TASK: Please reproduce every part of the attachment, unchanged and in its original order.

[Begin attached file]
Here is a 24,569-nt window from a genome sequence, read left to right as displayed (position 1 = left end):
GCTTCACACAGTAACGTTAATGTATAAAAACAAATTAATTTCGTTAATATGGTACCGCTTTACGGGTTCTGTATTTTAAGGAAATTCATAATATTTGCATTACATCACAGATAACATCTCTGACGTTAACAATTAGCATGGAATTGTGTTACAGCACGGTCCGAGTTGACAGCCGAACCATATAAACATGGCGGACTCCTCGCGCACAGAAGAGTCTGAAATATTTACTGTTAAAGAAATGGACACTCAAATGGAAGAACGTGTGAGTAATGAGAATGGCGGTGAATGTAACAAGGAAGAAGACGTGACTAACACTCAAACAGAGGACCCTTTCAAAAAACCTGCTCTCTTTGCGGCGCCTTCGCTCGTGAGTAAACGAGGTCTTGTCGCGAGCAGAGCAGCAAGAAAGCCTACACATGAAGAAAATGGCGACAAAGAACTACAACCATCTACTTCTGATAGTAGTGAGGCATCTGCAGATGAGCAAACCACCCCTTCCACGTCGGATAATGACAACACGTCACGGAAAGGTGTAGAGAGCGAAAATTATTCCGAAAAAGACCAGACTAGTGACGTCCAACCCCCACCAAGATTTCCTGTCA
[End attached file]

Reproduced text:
Here is a 24,569-nt window from a genome sequence, read left to right as displayed (position 1 = left end):
GCTTCACACAGTAACGTTAATGTATAAAAACAAATTAATTTCGTTAATATGGTACCGCTTTACGGGTTCTGTATTTTAAGGAAATTCATAATATTTGCATTACATCACAGATAACATCTCTGACGTTAACAATTAGCATGGAATTGTGTTACAGCACGGTCCGAGTTGACAGCCGAACCATATAAACATGGCGGACTCCTCGCGCACAGAAGAGTCTGAAATATTTACTGTTAAAGAAATGGACACTCAAATGGAAGAACGTGTGAGTAATGAGAATGGCGGTGAATGTAACAAGGAAGAAGACGTGACTAACACTCAAACAGAGGACCCTTTCAAAAAACCTGCTCTCTTTGCGGCGCCTTCGCTCGTGAGTAAACGAGGTCTTGTCGCGAGCAGAGCAGCAAGAAAGCCTACACATGAAGAAAATGGCGACAAAGAACTACAACCATCTACTTCTGATAGTAGTGAGGCATCTGCAGATGAGCAAACCACCCCTTCCACGTCGGATAATGACAACACGTCACGGAAAGGTGTAGAGAGCGAAAATTATTCCGAAAAAGACCAGACTAGTGACGTCCAACCCCCACCAAGATTTCCTGTCA